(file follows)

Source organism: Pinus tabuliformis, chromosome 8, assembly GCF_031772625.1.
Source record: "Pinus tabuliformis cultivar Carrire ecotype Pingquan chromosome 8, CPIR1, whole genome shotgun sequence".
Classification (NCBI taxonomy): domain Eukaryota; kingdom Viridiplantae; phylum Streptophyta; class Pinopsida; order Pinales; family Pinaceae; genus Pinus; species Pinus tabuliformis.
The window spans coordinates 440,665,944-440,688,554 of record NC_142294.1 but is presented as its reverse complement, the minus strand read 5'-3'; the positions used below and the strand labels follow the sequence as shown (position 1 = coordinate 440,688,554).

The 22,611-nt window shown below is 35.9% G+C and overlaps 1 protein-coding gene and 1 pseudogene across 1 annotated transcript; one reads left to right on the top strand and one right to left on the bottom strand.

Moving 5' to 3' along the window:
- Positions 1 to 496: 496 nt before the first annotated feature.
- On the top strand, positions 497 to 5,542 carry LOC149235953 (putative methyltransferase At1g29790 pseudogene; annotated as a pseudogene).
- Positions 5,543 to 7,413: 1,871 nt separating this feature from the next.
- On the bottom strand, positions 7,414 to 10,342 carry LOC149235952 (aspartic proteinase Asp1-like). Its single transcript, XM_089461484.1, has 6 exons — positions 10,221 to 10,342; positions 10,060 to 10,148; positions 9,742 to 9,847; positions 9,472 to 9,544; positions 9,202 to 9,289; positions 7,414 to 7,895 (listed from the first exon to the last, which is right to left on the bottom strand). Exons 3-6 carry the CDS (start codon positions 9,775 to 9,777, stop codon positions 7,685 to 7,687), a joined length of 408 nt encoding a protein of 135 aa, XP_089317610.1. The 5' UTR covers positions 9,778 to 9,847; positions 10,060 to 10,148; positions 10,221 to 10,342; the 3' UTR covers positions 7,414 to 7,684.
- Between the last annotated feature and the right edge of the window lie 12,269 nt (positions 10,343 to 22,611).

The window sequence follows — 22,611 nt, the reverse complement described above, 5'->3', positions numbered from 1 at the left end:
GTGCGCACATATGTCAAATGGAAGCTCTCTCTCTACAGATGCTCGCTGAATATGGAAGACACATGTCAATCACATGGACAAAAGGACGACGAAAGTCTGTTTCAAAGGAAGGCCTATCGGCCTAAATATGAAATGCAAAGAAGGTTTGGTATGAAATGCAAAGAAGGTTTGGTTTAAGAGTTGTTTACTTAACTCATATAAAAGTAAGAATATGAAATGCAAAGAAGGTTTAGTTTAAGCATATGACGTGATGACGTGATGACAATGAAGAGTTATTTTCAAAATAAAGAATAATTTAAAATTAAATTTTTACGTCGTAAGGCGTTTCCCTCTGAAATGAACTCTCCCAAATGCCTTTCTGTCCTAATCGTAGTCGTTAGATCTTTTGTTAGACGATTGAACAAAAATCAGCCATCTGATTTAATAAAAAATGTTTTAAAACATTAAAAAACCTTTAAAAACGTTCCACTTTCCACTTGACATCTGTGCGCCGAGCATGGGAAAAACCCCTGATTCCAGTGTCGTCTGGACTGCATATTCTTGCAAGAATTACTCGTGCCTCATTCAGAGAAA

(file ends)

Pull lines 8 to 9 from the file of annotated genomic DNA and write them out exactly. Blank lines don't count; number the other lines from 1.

- On the top strand, positions 497 to 5,542 carry LOC149235953 (putative methyltransferase At1g29790 pseudogene; annotated as a pseudogene).
- Positions 5,543 to 7,413: 1,871 nt separating this feature from the next.